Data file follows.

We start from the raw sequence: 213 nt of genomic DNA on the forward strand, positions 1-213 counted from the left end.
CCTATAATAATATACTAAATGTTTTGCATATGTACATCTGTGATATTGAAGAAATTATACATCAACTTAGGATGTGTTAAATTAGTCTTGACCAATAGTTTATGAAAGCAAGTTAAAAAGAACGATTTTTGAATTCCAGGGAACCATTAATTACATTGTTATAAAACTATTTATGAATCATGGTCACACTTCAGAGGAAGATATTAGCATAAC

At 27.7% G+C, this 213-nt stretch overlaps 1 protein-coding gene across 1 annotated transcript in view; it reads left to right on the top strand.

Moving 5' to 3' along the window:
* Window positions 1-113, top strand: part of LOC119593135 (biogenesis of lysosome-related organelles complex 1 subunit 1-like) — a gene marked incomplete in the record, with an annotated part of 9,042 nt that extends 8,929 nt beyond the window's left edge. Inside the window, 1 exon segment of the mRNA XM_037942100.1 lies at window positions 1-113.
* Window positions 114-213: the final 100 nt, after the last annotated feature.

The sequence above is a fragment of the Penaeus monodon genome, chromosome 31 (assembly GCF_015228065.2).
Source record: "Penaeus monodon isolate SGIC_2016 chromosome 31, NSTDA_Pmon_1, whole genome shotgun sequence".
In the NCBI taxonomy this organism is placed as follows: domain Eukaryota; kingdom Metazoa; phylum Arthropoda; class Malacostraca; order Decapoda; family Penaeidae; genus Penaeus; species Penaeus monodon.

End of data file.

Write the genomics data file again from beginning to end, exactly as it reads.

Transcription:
We start from the raw sequence: 213 nt of genomic DNA on the forward strand, positions 1-213 counted from the left end.
CCTATAATAATATACTAAATGTTTTGCATATGTACATCTGTGATATTGAAGAAATTATACATCAACTTAGGATGTGTTAAATTAGTCTTGACCAATAGTTTATGAAAGCAAGTTAAAAAGAACGATTTTTGAATTCCAGGGAACCATTAATTACATTGTTATAAAACTATTTATGAATCATGGTCACACTTCAGAGGAAGATATTAGCATAAC

At 27.7% G+C, this 213-nt stretch overlaps 1 protein-coding gene across 1 annotated transcript in view; it reads left to right on the top strand.

Moving 5' to 3' along the window:
* Window positions 1-113, top strand: part of LOC119593135 (biogenesis of lysosome-related organelles complex 1 subunit 1-like) — a gene marked incomplete in the record, with an annotated part of 9,042 nt that extends 8,929 nt beyond the window's left edge. Inside the window, 1 exon segment of the mRNA XM_037942100.1 lies at window positions 1-113.
* Window positions 114-213: the final 100 nt, after the last annotated feature.

The sequence above is a fragment of the Penaeus monodon genome, chromosome 31 (assembly GCF_015228065.2).
Source record: "Penaeus monodon isolate SGIC_2016 chromosome 31, NSTDA_Pmon_1, whole genome shotgun sequence".
In the NCBI taxonomy this organism is placed as follows: domain Eukaryota; kingdom Metazoa; phylum Arthropoda; class Malacostraca; order Decapoda; family Penaeidae; genus Penaeus; species Penaeus monodon.